Aside from this proposed piece of legislation being against “the little guy”‘s being able to provide desired vacation opportunities for tourists coming to Hawaii while it is supporting multi-millionaire corporations, it sets up another law which will doubtfully be enforced. Currently our sherrifs refuse to serve eviction papers on squatters. The police refuse to deal forcefully with barking dogs. Unpermitted junkyard owners are not sanctioned. Why should vacation rental owners be singled out for enforcement when they are in fact contributing to our economy and our State and County tax coffers?

    1. Citizen X February 11, 2018 12:12 pm

      David, how about looking at the true “little guys” – the thousands of economically repressed, low-earning people and their families, and the many seniors on small fixed incomes who are currently unable to find affordable housing? A “little guy” who owns enough homes to consider being an airbnb host is not among the majority, but rather part of the local elite.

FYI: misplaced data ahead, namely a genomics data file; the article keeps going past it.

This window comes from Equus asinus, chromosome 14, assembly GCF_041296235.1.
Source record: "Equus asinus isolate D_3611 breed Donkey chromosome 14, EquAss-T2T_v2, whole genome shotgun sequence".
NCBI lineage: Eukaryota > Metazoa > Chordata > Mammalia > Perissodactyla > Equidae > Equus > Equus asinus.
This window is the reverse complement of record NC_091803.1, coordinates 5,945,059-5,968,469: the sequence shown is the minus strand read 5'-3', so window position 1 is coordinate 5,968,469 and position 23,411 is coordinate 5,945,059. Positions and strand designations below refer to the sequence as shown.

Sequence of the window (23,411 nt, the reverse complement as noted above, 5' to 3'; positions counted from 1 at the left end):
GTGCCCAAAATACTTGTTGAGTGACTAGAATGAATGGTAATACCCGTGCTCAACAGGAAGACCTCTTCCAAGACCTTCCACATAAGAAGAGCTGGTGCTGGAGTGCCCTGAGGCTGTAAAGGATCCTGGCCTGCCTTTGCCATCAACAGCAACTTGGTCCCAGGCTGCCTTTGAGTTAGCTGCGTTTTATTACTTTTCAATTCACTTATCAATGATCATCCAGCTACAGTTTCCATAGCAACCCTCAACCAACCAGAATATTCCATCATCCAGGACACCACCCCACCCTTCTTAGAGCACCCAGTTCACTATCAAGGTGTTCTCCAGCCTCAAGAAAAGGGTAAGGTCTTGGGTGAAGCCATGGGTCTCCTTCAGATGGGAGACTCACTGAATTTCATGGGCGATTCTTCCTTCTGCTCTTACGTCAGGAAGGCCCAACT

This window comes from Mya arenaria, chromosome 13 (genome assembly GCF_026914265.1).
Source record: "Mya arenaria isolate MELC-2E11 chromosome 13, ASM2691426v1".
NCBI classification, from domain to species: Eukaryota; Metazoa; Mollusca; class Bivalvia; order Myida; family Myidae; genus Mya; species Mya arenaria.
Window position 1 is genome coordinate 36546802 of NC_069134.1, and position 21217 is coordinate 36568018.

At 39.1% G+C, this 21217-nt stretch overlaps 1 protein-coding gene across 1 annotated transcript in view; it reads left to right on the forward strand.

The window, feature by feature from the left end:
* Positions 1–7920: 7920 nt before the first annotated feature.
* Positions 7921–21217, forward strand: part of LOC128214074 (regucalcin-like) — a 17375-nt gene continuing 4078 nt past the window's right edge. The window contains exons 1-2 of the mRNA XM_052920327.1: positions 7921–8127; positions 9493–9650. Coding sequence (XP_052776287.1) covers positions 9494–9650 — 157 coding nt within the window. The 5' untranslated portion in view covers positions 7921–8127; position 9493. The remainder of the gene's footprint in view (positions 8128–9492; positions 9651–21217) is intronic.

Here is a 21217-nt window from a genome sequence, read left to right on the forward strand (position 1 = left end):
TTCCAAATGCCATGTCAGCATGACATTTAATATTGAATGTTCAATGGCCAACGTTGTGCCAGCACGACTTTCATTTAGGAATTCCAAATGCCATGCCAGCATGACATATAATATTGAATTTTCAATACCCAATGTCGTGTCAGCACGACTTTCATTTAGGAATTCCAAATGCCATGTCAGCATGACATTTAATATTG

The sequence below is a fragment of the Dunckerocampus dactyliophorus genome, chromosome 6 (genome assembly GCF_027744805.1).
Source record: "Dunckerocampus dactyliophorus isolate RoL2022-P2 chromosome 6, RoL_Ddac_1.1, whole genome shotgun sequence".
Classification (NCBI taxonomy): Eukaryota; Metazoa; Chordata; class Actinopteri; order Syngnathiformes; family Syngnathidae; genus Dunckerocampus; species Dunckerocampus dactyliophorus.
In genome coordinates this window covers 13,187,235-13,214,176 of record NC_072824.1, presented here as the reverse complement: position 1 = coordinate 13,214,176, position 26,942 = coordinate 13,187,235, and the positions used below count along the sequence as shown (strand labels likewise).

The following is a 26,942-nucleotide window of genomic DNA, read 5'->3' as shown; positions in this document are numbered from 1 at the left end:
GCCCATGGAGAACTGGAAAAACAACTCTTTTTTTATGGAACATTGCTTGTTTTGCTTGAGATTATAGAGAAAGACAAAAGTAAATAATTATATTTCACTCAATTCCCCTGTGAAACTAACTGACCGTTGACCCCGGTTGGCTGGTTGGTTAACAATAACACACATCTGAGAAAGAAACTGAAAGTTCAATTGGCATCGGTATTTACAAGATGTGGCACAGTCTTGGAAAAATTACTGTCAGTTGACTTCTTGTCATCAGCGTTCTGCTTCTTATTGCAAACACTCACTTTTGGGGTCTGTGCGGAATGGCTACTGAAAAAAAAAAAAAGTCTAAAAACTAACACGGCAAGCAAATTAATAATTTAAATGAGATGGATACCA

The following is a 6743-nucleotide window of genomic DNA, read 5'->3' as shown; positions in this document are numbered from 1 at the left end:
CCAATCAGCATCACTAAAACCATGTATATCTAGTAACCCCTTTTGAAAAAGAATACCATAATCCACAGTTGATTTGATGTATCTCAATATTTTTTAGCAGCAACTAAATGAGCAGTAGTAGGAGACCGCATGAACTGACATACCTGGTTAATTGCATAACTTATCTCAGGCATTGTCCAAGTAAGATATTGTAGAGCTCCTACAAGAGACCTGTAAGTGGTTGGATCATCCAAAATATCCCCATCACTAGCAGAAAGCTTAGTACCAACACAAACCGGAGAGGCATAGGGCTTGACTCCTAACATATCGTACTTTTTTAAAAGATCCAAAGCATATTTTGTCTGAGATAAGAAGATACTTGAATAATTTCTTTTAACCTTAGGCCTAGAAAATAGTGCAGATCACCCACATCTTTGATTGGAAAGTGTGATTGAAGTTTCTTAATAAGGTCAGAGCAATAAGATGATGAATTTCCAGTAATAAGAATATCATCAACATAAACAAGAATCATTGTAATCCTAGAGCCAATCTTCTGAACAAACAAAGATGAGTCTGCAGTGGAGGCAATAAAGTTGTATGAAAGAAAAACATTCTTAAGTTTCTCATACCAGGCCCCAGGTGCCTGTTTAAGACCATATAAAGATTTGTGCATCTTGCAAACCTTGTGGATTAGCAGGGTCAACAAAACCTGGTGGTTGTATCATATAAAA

No doubt you would also rail against those who must resort to Section 8 in order to survive here. Quit disadvantaging the poor in order to line your own pockets.

      1. David Currier February 11, 2018 3:35 pm

        Citizen X – I believe that with investigation the naysayers to vacation rentals will soon discover that few vacation rentals would ever be used as longterm rentals. Hawai’i makes it impossible to evict bad tennants. Many people have rentals that also serve as guest quarters for their visiting family and friends. Face it, the State and County, collectively through our governments, has done little to provide affordable housing to low income individuals. I do not believe it is fair to expect individuals to lower their own potential incomes in order meet the housing needs that the government has not addressed. One of the large hotel chains even argued that we vacation landlords should provide low rents for their underpaid employees. How about they raise their salaries? In my lifetime, I have rented to single mothers with children, Section 8 families, etc. I sense that most vacation rentals would never be appropriate for the needy folks that you reference.

        1. Citizen X February 11, 2018 7:08 pm

          You are blind to the airbnb effects then.